Artifacts of Kings and Queens

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10 Surprising Artifacts of Kings and Queens Worth Seeing in This Museum

Artifacts of Kings and Queens

There is no doubt about the fact that you will discover reminders and monuments of the history of America wherever you find yourself in the United States of America. There are various objects that speak straight to the American experience, whether it is the artifacts of kings and queens, Wright Flyer, Statute of Liberty or Early drawings of Mickey Mouse.

Here are 10 surprising Artifacts of kings and queens worth seeing in this museum.

  1. RMS Queen Mary – The RMS Queen Mary was at one occasion the best ever passenger ship, but it is now a distinctive attraction in the museum. The ship was withdrawn from service and moved to Long Beach, California, where it is now used as restaurants, hotel as well as an amateur radio station.
  2. London Bridge, Lake Haven City – London Bridge never fell down, despite the warning implied by the nursery rhyme. N 1967, the stone exterior of the bridge was disbanded into pieces and sold to an Arizona developer known as Robert McCulloch.
  3. Adolf Hitler Typewriter and Telephone – The allied and American forces carted away with some of the personal properties of Adolf Hitler such as telephone, typewriter and lots more. The phone can now be found at the Army Signal Corps Museum, Fort Gordon, Georgia. On the other hand, Adolf Hitler’s typewriter ca be seen in Bessemer Hall of History Museum, Alabama. The typewriter as claimed to have been taken from Eagle’s Nest on Hitler’s mountain. Order artifact of Adolf Hitler is the silver tea service deposited at Berman Museum in Anniston, Alabama.
  4. Nebra Sky Disk – This is a bronze disc of 3,600 years of age. It was an astonishing piece originally believed to be an archeological falsification. Nevertheless, comprehensive analysis exposed that it is certainly genuine. This valuable artifact is added in the register of Memory of the World, maintained by UNESCO. Nebra Sky Disk had been ritually buried in a primitive enclosed space on top of a Mittelberg hill, together with two expensive swords, one bronze chisel, two spiral arm-rings and two axes.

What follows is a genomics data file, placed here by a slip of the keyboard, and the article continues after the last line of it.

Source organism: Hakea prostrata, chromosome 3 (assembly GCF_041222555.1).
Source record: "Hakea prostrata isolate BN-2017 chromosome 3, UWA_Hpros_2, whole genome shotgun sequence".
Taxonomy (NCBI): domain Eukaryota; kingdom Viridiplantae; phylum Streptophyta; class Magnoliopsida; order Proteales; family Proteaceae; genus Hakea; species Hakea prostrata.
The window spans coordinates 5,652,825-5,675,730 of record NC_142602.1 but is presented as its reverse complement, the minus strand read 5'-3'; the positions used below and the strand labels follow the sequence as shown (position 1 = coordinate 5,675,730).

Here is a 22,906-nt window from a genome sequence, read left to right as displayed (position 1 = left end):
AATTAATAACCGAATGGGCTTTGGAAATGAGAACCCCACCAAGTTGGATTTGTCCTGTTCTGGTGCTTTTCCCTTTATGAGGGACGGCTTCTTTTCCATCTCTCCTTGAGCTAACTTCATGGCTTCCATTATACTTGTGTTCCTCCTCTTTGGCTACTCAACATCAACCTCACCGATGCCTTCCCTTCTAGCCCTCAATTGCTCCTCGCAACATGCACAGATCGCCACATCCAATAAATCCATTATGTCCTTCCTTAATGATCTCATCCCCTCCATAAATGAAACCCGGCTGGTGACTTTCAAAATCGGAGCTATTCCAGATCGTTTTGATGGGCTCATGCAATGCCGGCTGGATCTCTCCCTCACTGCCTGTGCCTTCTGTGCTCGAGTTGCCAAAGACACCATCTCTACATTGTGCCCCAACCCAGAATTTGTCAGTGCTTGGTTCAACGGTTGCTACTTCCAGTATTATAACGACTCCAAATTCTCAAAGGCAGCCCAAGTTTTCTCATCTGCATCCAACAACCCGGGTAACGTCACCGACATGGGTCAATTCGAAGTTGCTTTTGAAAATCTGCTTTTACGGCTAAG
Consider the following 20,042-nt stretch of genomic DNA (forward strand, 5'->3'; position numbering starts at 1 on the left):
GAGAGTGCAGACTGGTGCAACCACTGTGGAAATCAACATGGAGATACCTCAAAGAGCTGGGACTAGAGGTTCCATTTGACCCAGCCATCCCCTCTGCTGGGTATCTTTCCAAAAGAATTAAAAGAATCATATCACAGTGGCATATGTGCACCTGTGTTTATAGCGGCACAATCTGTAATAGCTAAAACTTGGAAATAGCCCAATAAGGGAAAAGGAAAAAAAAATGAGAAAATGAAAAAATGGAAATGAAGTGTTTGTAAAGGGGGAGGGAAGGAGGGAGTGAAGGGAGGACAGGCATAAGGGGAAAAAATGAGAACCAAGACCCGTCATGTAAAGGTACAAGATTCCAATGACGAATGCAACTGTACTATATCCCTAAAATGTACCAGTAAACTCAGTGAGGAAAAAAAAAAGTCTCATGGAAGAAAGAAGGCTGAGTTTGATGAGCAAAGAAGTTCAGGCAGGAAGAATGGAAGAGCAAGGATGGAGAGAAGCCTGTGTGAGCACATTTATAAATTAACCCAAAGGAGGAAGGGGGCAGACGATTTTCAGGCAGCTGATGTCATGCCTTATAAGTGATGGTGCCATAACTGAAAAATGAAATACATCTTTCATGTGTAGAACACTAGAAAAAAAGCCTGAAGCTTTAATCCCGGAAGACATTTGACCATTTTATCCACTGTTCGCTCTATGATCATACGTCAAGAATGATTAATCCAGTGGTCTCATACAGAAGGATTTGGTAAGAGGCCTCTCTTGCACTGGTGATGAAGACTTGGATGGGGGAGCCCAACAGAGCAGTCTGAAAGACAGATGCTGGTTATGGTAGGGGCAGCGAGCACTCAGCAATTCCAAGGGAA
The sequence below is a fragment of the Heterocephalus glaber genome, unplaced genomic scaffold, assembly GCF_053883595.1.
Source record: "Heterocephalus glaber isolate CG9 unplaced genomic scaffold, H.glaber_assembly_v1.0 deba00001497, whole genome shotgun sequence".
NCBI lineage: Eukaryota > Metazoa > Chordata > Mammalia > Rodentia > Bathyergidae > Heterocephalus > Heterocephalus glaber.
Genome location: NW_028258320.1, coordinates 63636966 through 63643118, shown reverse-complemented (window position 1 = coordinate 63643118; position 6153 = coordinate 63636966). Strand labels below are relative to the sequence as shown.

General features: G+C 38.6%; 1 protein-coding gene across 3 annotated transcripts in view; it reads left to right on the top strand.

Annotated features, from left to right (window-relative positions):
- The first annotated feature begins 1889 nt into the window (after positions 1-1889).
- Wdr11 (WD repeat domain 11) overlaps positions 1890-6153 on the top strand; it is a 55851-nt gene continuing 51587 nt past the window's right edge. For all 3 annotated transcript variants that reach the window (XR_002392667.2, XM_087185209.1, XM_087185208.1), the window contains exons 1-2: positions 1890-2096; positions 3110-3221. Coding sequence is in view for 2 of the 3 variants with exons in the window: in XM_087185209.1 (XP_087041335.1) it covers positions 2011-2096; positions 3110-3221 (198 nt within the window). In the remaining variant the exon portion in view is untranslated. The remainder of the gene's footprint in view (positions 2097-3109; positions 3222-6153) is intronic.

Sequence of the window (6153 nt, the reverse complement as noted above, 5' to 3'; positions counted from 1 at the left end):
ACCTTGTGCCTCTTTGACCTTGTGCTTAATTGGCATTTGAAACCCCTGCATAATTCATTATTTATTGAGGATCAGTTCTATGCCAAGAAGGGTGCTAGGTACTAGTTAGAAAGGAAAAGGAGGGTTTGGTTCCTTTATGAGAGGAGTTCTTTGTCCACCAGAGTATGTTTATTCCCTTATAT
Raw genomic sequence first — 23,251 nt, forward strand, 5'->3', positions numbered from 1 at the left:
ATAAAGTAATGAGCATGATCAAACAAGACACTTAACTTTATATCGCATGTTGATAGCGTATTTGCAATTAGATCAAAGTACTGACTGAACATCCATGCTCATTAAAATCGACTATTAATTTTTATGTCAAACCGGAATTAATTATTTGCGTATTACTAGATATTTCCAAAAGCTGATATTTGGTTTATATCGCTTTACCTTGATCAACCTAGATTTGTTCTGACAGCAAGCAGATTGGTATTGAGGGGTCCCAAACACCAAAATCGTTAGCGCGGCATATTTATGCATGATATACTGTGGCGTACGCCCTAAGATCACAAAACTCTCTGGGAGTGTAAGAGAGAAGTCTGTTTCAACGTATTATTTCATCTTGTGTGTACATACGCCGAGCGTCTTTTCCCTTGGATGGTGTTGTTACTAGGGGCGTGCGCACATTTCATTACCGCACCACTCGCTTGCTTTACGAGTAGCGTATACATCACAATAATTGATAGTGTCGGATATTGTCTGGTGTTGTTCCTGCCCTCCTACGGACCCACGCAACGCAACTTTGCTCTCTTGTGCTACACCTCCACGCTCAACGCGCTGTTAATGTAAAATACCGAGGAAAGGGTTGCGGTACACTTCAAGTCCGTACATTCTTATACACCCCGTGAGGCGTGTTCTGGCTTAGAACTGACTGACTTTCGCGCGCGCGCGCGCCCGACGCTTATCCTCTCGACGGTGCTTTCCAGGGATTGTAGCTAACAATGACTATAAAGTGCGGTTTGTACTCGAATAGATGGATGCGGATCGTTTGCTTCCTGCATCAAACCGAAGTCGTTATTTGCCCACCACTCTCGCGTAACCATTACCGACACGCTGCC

5. Viking Coin – This coin was discovered by Guy Mellgren during a dig of a Native American Village site in Maine in the year 1957. This small silver coin was identified as a Norse and not as Native American by a coin dealer, two decades later.
  6. The Wooden Leg of Santa Ana, Springfield, Illinois – Gen. Antonio Lopez de Santa Anna (Mexican President) lost his leg when he was fighting against France in the Pastry, two years after leading the assault at the Battle of the Alamo. This wood and cork leg can now be found at the Illinois State Military Museum.
  7. Terracotta Baby Toy, Bottle and Rattle, Italy – The archaeologists in Italy discovered a 2,400 years old terracotta bay bottle doubled as a pig-shaped toy. This exceptional artifact represents one of the more than a few uncommon objects discovered in Manduria. The relic is acknowledged as a guttus, representing a vessel having a narrow neck or mouth from which liquids were poured.  They were designed for taking wine and other drinks, but in this situation, guttus was used for feeding a baby or young child. 
  8. German Submarine, Chicago – The 1944 naval warfare led to the capture f German submarine U-505, which is the first open sea to be captured by the United States Navy of an enemy warship. Years after the war, Gallery stepped forward and assisted in facilitating a move to the Museum of Science and Industry, when the sub was about to be scrapped.
  9. Thor’s Hammer, Denmark – Thor is a hammer-wielding god related with fertility, healing, hallowing, the protection of mankind, strength, oak trees, storms, lighting, and thunder, according to Norse mythology. The hammer of Thor has offered solution to a long-running mystery facing over 1,000 ancient amulets discovered all over Northern Europe.
  10. The Man Eating Lions, Chicago – These are dishonorable man-eaters at the Field Museum, Chicago. These Tsavo lions were responsible for the deaths of 35 laborers and workers in a period 9 months in 1898. However, John Henry Patterson hunted the two lions in December 1898 and took them home to be used as rugs. He later sold them to the Field Museum where they were stuffed and exhibited.